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click to enlarge Goo Goo Dolls  - Let Love In  -  -  - Warner Bros.  -  - It's not hard to be a Goo Goo Doll hater these days, - considering the blatant commercialism that has watered - down the once punk-inspired act. For some, the jump- - the-shark moment came in 1995, when the acoustic- - driven and exceptionally written "Name" became a - ubiquitous alt-radio hit. However, in reality, the - beginning of the end took place a few years later, when - the Buffalo band contributed mega-hit "Iris" to the - City of Angels soundtrack. As for the group's - new release, Let Love In, there's not much there - for early fans to grasp, with "Stay with You" and the title - track featuring a forlorn Johnny Rzeznik performing - typical Goo schmaltz. Whatever happened to the "We are - the Normal" Goo Goo Dolls? Because as it stands now, - there is no love in the Goo sound.  John - Benson
  • Goo Goo Dolls

    Let Love In

    Warner Bros.

    It's not hard to be a Goo Goo Doll hater these days, considering the blatant commercialism that has watered down the once punk-inspired act. For some, the jump- the-shark moment came in 1995, when the acoustic- driven and exceptionally written "Name" became a ubiquitous alt-radio hit. However, in reality, the beginning of the end took place a few years later, when the Buffalo band contributed mega-hit "Iris" to the City of Angels soundtrack. As for the group's new release, Let Love In, there's not much there for early fans to grasp, with "Stay with You" and the title track featuring a forlorn Johnny Rzeznik performing typical Goo schmaltz. Whatever happened to the "We are the Normal" Goo Goo Dolls? Because as it stands now, there is no love in the Goo sound. John Benson

click to enlarge Pearl Jam  - Pearl Jam  -  -  - J Records  -  - Eddie Vedder is pissed ... again. And that means Pearl - Jam has never sounded better. Granted, there's plenty of - fodder (the war, the hurricane and the election) fueling - the band's creative direction, but really, the four years - between releases  the longest stretch of Pearl Jam's - career  allowed the material to mature and reveal itself - sans any deadlines or haste. "Marker in the Sand" - features a subtle B-3 organ that takes the cathartic - ending to a new height. The mid-tempo "Gone" is a - crowd-pleasing anthem in waiting, while "Come Back" is - pure old-school soul. Vedder's bellowing is not artifice in - what amounts to the band's best ballad since "Black." - Though it seems Pearl Jam is back, truth is, the band - never left. Pearl Jam proves the Seattle act - remains one of the most intriguing performing bands - around today.  John Benson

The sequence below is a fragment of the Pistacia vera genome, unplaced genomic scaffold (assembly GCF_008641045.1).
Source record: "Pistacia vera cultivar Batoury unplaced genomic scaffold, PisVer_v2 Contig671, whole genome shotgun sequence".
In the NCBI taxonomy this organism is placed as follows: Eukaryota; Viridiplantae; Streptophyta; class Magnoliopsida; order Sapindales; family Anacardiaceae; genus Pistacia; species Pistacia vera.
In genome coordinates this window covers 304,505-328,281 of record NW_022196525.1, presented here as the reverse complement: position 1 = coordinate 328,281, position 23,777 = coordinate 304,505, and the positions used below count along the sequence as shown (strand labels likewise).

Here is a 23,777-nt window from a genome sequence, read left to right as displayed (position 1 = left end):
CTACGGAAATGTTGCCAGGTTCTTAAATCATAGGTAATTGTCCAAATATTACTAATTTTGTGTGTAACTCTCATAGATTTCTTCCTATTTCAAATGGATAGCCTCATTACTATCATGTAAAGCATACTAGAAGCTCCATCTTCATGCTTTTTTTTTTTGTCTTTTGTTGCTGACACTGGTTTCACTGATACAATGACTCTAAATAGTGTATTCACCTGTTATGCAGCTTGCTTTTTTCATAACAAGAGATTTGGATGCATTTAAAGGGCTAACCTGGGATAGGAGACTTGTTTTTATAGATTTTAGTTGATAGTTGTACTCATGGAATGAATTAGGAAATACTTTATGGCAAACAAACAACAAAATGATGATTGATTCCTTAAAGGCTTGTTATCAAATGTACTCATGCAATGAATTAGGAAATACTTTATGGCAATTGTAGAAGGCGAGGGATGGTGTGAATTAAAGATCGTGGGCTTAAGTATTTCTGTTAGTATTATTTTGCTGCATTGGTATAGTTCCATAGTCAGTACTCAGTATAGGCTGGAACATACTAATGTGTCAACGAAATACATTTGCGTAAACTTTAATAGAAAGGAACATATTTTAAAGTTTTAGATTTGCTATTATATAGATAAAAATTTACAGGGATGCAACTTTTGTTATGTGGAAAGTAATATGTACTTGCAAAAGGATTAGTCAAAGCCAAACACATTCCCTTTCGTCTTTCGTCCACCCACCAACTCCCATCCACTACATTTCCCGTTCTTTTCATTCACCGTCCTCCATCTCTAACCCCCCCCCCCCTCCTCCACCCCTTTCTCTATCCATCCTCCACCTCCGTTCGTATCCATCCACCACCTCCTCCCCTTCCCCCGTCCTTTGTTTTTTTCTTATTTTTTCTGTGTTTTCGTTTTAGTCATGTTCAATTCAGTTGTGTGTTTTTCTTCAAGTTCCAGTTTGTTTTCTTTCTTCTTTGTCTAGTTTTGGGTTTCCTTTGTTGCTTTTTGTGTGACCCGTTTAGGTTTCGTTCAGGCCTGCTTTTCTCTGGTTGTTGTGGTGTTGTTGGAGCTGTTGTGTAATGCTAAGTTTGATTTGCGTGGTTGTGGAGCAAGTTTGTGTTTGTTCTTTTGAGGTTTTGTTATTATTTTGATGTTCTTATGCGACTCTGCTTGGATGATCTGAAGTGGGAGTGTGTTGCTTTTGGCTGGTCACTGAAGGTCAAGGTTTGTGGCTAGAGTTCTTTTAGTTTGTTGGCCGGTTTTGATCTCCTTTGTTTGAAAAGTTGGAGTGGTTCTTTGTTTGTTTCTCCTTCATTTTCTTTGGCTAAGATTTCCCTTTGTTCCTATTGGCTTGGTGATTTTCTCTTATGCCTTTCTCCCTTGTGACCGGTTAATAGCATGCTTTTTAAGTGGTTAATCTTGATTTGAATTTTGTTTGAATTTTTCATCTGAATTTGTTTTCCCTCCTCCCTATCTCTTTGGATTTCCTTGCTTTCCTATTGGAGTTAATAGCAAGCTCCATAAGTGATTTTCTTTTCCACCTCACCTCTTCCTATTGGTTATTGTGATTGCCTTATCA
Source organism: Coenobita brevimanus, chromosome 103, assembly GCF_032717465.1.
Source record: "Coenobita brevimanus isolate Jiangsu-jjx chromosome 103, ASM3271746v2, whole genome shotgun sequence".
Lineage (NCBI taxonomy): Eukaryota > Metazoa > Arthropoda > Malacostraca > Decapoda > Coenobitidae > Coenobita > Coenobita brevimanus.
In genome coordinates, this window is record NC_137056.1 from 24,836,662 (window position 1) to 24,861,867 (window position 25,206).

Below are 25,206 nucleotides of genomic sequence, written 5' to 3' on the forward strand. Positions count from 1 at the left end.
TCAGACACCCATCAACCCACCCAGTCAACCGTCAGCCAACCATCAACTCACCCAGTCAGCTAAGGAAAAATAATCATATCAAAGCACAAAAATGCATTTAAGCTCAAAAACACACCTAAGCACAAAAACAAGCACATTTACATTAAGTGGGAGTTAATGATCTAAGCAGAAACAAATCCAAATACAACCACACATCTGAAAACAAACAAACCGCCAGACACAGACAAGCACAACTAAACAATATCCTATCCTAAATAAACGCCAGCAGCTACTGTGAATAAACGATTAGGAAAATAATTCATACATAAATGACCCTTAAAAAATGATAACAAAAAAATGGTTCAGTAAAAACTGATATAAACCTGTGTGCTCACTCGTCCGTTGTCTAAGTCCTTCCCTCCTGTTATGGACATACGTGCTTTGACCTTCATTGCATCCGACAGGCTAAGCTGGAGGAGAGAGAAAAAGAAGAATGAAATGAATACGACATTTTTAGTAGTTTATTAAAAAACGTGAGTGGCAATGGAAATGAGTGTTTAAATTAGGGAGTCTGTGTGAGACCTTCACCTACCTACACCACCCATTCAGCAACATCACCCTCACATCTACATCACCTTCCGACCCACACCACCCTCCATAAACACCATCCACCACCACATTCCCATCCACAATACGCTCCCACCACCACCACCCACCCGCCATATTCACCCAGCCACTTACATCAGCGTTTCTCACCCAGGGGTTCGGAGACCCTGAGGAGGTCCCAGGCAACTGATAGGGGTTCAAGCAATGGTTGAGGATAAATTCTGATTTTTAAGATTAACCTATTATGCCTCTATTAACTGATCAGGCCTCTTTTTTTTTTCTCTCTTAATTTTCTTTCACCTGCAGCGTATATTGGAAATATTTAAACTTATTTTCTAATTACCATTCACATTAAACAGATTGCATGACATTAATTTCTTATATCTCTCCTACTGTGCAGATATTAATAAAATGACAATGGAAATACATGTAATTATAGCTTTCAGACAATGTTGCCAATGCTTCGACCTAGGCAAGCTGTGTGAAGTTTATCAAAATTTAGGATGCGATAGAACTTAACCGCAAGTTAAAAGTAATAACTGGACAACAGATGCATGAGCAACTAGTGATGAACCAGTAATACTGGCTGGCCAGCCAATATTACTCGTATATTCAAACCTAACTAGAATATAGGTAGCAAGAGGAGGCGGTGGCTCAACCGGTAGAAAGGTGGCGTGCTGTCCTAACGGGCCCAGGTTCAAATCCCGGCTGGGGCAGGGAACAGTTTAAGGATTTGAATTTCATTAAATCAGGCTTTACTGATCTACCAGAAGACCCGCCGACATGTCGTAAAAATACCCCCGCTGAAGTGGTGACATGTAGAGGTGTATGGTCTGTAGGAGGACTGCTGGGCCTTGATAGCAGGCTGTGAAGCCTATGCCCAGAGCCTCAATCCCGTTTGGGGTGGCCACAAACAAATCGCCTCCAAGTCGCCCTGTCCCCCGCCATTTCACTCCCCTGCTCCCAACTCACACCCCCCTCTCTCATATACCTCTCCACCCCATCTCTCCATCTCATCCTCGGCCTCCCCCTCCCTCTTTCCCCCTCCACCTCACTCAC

• Pearl Jam

    Pearl Jam

    J Records

    Eddie Vedder is pissed ... again. And that means Pearl Jam has never sounded better. Granted, there's plenty of fodder (the war, the hurricane and the election) fueling the band's creative direction, but really, the four years between releases the longest stretch of Pearl Jam's career allowed the material to mature and reveal itself sans any deadlines or haste. "Marker in the Sand" features a subtle B-3 organ that takes the cathartic ending to a new height. The mid-tempo "Gone" is a crowd-pleasing anthem in waiting, while "Come Back" is pure old-school soul. Vedder's bellowing is not artifice in what amounts to the band's best ballad since "Black." Though it seems Pearl Jam is back, truth is, the band never left. Pearl Jam proves the Seattle act remains one of the most intriguing performing bands around today. John Benson

click to enlarge Spank Rock  - Yoyoyoyoyo  -  -  - Big Dada  -  - Spank Rock's first full-length CD, Yoyoyoyoyo, comes just in time to stir up summer party mixes. I - had a difficult time describing the Baltimore-based duo's - eclectic, energetic style, until a co-worker hit it on the - head: Much like the Rolling Stones took American blues - and regurgitated it for British audiences, Spank Rock - takes the British grime scene and spits it back to hip- - hop heads in America. The result is fresh and full of sex - and bravado, old-school sound-offs ("Bump" and "What - It Look Like") and dizzying booty-shaking ("Strip the - angel of its wings / Let's get into some real bad things," - in "Backyard Betty"). Sure, MC Spank Rock's lyrics run - along the lines of bitch-ho misogyny, but on tracks like - the Casio-grinding "Rick Rubin," it's embarrassingly easy - to simply ignore it and dance. Kara Luger
  • Spank Rock

    Yoyoyoyoyo

    Big Dada

    Spank Rock's first full-length CD, Yoyoyoyoyo, comes just in time to stir up summer party mixes. I had a difficult time describing the Baltimore-based duo's eclectic, energetic style, until a co-worker hit it on the head: Much like the Rolling Stones took American blues and regurgitated it for British audiences, Spank Rock takes the British grime scene and spits it back to hip- hop heads in America. The result is fresh and full of sex and bravado, old-school sound-offs ("Bump" and "What It Look Like") and dizzying booty-shaking ("Strip the angel of its wings / Let's get into some real bad things," in "Backyard Betty"). Sure, MC Spank Rock's lyrics run along the lines of bitch-ho misogyny, but on tracks like the Casio-grinding "Rick Rubin," it's embarrassingly easy to simply ignore it and dance. Kara Luger

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